Of course, we can't choose our parents and mums and dads mean different things to different people. I know many people who adore their fathers and a few who have difficulty with their relationships. News stories often feature cruel and despicable fathers and an odd few portray kind and loving fathers. In recently read biographies, I noted that Burt Reynolds's father had difficulty praising his son's success and was reluctant to express his love outright. Former President Bill Clinton's father died before he was born. His mother remarried and Clinton had a very difficult relationship with his stepfather. The artist Francis Bacon thought his father was narrow-minded and unpleasant. An extreme example is actor Woody Harrelson's father, Charles, who was a professional hit man as well as a hopeless husband who abandoned his family. Woody has said that his father was articulate and charming but struggled with professing loyalty and friendship towards him.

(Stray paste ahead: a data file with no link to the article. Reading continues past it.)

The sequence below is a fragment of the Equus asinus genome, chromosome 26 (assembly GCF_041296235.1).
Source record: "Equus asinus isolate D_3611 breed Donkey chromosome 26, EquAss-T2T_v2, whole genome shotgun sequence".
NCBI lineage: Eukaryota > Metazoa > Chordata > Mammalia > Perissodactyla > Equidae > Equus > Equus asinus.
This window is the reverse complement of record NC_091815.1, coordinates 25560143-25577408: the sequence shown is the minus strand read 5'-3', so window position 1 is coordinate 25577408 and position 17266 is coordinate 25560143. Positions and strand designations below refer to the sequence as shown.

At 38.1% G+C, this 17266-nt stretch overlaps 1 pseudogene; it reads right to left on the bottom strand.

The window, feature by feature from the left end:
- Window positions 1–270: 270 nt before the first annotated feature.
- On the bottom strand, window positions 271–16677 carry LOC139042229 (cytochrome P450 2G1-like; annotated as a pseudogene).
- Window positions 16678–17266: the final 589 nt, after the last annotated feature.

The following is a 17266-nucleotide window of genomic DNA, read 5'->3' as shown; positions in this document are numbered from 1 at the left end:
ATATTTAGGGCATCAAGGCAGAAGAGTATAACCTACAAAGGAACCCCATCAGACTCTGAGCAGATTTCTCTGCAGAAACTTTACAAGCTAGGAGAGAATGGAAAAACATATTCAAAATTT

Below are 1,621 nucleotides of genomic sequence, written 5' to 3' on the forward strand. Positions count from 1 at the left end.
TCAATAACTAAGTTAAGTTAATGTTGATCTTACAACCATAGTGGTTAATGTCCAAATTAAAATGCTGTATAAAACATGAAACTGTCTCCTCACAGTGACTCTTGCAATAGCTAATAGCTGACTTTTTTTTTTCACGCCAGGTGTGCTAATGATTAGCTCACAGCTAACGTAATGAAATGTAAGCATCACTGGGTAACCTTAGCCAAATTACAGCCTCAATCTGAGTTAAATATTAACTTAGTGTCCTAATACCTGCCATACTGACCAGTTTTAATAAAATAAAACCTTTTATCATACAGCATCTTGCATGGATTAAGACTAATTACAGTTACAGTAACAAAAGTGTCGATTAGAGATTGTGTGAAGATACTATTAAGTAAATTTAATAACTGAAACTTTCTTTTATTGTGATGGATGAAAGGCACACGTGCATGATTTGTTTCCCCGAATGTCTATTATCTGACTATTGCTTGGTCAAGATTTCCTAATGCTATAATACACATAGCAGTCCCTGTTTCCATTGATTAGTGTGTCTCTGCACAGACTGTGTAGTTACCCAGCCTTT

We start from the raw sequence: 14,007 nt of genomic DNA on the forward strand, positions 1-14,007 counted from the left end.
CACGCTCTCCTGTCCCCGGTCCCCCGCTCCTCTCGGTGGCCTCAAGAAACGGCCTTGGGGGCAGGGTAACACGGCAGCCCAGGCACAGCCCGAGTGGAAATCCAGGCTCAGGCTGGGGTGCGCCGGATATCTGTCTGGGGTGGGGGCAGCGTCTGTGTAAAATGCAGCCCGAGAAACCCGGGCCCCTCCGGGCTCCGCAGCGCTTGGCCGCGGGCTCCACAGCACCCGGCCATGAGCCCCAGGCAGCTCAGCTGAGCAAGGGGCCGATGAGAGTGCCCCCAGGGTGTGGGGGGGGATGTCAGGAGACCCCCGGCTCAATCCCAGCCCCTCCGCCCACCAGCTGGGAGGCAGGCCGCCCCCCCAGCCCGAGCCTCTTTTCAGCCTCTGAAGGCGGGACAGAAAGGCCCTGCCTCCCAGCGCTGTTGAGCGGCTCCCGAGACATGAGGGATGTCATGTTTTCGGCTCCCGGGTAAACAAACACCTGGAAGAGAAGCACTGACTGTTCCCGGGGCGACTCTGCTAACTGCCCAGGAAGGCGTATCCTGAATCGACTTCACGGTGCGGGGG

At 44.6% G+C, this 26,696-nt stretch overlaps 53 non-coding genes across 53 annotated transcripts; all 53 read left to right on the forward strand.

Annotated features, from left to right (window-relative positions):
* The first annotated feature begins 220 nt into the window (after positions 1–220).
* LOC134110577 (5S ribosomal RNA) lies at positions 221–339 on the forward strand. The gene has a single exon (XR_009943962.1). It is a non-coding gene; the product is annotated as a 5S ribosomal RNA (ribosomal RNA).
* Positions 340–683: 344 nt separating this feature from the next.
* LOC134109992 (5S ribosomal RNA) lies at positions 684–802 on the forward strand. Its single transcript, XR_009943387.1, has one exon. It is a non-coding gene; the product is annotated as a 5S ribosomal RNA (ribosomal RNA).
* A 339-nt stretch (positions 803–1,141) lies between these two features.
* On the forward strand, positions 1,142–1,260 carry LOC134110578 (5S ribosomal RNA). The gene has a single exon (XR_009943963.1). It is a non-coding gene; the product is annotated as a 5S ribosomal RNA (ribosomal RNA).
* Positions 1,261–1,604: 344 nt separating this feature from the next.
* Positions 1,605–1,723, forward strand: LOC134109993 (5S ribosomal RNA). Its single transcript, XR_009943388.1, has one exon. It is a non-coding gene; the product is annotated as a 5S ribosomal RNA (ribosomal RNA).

On the flip side, there are many examples of fathers who were and are adored. Actor Hugh Jackman described his father Chris as his rock from whom he learned everything about loyalty and dependability. John Wayne talked fondly of his father Clyde, calling him a fine man to whom he owed a great deal and hoping he could live up to his example. Michael Douglas has talked about his father Kirk, describing the great bond they have together.  

Everyone has their own emotions when talking about their fathers. As with just about every Father's Day, sadly, my own father is in my head but not my heart. 

I'll end with a couple of quotations.

William Shakespeare: ‘It is a wise father that knows his own child.’ 

Sigmund Freud: ‘I cannot think of any need in childhood as strong as the need for a father’s protection.’